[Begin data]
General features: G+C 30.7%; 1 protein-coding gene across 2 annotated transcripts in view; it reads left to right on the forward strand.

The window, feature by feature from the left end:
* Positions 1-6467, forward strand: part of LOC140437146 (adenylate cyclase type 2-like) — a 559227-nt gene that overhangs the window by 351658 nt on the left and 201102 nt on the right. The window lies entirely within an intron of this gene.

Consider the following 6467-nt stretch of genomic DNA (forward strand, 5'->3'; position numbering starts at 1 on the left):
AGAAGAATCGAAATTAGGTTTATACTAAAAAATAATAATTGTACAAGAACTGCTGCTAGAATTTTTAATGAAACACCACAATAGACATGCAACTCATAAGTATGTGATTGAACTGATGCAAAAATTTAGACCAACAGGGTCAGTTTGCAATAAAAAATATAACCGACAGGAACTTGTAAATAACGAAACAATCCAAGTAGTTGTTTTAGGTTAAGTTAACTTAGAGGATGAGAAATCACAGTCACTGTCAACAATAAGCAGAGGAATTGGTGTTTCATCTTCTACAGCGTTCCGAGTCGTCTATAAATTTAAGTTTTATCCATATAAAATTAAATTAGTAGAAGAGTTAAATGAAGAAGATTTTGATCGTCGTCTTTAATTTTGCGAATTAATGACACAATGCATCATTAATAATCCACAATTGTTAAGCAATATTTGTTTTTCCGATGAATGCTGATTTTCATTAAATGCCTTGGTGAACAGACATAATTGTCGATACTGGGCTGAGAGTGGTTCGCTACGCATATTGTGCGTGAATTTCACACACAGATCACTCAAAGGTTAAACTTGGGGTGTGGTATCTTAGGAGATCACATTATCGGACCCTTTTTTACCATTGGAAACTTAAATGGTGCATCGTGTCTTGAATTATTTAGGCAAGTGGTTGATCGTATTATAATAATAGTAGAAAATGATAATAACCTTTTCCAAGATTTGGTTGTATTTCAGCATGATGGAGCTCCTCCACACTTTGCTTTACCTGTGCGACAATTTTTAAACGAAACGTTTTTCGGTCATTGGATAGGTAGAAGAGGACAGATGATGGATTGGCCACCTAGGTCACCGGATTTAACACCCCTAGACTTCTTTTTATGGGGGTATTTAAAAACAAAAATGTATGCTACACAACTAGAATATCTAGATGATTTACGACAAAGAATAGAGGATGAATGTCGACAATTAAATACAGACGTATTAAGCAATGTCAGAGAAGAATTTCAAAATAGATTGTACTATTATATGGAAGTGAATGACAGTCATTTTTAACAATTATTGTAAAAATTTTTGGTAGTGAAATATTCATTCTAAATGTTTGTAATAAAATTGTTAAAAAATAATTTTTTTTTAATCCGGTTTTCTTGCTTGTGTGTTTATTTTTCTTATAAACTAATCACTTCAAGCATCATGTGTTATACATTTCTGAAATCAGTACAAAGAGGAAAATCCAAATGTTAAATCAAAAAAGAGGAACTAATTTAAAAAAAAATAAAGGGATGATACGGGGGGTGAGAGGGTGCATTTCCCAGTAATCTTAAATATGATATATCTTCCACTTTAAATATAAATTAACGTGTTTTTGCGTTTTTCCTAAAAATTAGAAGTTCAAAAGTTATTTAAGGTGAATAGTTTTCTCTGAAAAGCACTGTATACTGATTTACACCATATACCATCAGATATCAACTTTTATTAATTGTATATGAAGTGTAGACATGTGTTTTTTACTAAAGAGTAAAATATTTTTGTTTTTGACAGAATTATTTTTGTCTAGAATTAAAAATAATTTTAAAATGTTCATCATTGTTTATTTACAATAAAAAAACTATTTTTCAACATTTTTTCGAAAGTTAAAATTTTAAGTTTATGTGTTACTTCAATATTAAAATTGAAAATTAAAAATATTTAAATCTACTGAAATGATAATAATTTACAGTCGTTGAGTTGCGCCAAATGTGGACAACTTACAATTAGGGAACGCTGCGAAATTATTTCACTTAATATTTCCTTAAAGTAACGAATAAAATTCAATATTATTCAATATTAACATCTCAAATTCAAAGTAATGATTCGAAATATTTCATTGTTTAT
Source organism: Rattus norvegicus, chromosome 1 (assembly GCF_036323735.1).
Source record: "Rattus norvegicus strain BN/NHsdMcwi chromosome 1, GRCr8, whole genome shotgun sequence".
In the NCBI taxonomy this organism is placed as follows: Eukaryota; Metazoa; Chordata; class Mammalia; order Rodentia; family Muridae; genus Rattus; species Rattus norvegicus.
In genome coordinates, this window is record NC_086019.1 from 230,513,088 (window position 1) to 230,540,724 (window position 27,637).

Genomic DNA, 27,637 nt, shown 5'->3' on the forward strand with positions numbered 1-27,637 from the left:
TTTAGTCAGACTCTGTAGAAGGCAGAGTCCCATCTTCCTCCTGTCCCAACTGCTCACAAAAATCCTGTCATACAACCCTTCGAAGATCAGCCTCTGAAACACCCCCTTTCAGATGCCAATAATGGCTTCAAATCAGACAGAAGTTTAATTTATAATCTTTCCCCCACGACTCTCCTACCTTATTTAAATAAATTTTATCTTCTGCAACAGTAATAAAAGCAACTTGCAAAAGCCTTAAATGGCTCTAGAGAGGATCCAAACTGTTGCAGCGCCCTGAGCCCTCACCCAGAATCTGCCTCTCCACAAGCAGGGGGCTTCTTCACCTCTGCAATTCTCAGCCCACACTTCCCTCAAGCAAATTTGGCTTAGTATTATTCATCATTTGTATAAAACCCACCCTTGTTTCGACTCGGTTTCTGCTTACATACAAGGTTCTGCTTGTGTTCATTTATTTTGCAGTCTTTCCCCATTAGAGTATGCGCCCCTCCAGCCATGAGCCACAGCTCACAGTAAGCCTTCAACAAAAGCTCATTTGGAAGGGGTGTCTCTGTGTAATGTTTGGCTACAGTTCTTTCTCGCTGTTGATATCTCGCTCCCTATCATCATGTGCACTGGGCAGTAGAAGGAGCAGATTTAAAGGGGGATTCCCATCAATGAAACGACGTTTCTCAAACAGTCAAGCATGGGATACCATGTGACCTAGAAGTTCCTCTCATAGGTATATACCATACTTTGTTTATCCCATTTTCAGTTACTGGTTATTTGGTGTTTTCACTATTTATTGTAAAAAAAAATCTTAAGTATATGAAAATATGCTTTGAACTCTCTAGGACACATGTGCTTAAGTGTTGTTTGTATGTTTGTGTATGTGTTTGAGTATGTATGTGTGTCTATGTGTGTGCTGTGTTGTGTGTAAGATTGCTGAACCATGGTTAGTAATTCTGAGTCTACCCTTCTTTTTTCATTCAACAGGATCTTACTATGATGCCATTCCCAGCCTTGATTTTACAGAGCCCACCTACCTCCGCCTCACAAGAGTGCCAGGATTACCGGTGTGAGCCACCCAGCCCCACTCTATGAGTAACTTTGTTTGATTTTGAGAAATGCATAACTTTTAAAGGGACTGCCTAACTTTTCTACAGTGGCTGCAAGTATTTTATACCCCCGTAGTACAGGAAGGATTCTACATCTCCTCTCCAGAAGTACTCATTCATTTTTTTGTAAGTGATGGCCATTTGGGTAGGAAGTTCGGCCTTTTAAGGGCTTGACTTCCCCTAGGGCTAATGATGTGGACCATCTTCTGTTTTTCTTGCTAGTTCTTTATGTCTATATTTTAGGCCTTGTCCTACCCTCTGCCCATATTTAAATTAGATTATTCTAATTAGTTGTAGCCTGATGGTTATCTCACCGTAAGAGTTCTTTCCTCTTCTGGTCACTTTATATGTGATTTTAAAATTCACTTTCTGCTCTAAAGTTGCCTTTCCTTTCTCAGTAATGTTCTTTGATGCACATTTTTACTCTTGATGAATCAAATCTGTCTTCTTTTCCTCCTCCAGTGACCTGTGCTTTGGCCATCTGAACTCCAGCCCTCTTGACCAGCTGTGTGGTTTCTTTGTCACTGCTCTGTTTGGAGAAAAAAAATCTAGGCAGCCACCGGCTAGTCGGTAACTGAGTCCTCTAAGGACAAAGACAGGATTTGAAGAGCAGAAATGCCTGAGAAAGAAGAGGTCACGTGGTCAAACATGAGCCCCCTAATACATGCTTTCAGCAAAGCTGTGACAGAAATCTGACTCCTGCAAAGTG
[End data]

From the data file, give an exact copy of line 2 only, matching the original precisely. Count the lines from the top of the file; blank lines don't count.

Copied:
The window, feature by feature from the left end: